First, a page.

5 Key Ingredients For A Good Business Website

The online world is competitive and there are millions of websites on the internet. When it comes to buying and selling online, there are good business websites and, well, not so good business websites.

Irrespective of your industry or niche, there are a number of key ingredients that a good business website should contain to help it grab the attention of its audience, draw them deeper into the website and, eventually get them to the checkout page.

1. Lead Capture Box

All good business websites have some type of lead capture box on their homepage that encourages visitors to submit their email address. This is because the vast majority of people who visit your website will not buy from you on their initial visit and many will not even return. So, you need to be able to stay in contact with them after they have left your website. To do this, offer them something of value for free in exchange for their email address. You can then email them whenever you want.

2. Quality Content

It vitally important to generate high quality content that visitors genuinely will want to read. Content is one of the main ingredients of a good business website, regardless of what business you’re in. Make your written content easier to read by using short paragraphs, bullet points, numbered lists and subheadings.

3. Social Sharing Buttons

Social media has become a powerful marketing tool. The success of social media is founded on the fact that we all like to share things. Therefore, as an online business owner, it is essential to generate content that people will want to share. Ensure that it’s simple for your website reader to share your content with the buttons that are clearly seen and easy to use.

4. Simple Navigation

Complicated navigation will turn off your readers. Make it simple for your visitors to navigate around your website and get the information that they are looking for. Always include a ‘Contact Us’ in the main navigation bar and make it easy for your prospects and customers to get in contact with you.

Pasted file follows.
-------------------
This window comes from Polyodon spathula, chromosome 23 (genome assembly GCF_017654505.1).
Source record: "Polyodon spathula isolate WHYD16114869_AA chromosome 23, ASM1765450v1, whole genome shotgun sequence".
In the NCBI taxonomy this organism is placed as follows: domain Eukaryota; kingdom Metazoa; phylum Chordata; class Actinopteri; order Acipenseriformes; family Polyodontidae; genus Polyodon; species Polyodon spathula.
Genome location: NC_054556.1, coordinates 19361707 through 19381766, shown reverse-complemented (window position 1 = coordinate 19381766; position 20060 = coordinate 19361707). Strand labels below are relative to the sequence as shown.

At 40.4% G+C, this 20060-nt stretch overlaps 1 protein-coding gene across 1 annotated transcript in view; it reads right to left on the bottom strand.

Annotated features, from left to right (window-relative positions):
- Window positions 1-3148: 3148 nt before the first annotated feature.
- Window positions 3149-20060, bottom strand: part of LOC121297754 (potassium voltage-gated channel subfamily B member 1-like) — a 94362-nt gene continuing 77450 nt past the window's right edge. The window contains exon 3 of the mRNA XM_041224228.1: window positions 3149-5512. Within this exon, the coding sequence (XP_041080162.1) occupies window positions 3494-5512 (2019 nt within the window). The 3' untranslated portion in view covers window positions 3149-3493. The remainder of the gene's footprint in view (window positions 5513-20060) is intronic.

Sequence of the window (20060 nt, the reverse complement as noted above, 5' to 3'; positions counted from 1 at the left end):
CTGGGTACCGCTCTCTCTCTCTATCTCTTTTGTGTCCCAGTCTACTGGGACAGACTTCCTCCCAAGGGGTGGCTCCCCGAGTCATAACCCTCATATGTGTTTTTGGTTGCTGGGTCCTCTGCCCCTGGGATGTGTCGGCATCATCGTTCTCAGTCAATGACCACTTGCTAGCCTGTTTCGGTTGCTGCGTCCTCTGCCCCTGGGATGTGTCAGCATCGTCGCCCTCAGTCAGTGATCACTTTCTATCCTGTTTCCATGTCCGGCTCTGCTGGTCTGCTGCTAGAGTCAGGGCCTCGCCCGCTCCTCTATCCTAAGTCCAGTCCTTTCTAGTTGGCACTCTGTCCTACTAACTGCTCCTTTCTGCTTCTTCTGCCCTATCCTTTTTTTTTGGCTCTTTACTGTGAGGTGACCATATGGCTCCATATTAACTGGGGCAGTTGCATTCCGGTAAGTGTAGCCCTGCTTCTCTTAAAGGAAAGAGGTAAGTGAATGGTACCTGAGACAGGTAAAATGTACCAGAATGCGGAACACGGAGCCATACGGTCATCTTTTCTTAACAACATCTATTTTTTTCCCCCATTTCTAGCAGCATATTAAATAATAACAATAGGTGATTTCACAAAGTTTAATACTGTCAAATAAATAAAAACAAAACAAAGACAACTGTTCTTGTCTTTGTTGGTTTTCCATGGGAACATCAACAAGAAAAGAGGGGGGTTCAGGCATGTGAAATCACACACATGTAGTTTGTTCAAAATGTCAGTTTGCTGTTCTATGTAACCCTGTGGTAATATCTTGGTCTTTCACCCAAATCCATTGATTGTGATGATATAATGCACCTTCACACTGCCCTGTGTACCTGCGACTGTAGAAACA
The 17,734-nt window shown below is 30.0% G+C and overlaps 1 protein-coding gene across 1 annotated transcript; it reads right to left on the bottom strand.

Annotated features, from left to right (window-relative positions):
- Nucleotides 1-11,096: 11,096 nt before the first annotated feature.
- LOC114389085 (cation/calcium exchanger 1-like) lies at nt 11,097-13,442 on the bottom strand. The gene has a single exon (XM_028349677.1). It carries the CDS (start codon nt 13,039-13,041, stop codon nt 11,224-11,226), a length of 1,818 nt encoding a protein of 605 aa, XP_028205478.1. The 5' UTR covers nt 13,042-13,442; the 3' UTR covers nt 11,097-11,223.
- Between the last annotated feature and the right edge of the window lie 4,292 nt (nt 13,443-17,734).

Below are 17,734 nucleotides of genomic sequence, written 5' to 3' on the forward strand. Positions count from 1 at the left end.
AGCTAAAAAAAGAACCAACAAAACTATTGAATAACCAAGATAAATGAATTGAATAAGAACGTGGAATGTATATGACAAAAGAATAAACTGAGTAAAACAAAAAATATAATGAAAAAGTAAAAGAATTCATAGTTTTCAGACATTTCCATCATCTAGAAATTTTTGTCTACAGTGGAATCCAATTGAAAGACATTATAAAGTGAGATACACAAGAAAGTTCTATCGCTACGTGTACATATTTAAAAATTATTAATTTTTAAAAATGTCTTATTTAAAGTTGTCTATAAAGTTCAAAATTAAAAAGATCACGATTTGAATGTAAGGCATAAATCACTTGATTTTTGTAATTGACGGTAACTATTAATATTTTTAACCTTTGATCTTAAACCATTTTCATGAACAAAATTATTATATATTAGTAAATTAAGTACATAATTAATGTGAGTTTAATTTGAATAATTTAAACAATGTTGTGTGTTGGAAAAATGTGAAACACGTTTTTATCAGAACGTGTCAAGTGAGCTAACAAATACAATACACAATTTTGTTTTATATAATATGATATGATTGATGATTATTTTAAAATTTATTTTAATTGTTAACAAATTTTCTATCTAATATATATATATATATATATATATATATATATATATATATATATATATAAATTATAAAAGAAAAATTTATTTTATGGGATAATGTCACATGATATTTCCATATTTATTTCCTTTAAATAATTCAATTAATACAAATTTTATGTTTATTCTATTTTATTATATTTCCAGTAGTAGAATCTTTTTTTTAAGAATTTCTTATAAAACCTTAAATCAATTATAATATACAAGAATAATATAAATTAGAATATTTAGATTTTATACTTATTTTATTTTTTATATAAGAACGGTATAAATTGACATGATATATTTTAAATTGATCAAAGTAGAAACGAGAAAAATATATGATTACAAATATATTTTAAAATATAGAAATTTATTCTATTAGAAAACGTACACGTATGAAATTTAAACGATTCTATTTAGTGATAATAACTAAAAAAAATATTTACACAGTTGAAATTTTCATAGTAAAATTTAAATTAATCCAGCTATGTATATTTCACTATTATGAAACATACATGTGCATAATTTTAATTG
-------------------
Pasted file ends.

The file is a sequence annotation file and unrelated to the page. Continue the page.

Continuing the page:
5. Responsive Design

A responsive design allows your website to automatically adapt its layout and format when being viewed a tablet or smart phone. If your website doesn’t have a responsive design, people who visit it via a smartphone or tablet will have issues reading your subject material, browsing around your website and will most likely leave and never return.

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How Much Does A Small Business Website Cost in 2016?

It’s simple – websites nowadays attract potential customers from everywhere around the world, work 24/7 and are the best way to get informed about particular products, services or brands.
Now, there are two common scenarios for businesses nowadays:

a) a business that (still) doesn’t have a website that is willing to make one
b) a business with a bad website that wants to change it – upgrade to a better one
In both scenarios, there is one inevitable question…

What’s The Cost Of A Website In 2016?

In a nutshell, the website quotes have changed over the years. On top of that, the digital world has advanced to a point where not every website is the same and – which leads us to the fact that there are websites that are very expensive (ones with better features and more complex elements) and websites that are extremely cheap (simple ones).

If you are still wondering what are the standards for a great website nowadays, we are sharing a quick website features checklist that even a basic website should have:

• responsiveness (fitting to any screen, whether it’s desktop or mobile)
• easy navigation
• user-friendliness
• color contrast (balanced colors)
• good SEO performance
• stellar security

The Types Of Websites And Their Costs

The cost of a website in 2016 includes one main factor: the potential complexity to develop it. That is why not every website costs the same. After all, every website is different from content to design – and there are certain levels of effort required for each feature.

Therefore, these are some of the most common small business website types you should be looking at if you are considering the first website for your business, or a website revamp to meet the latest standards.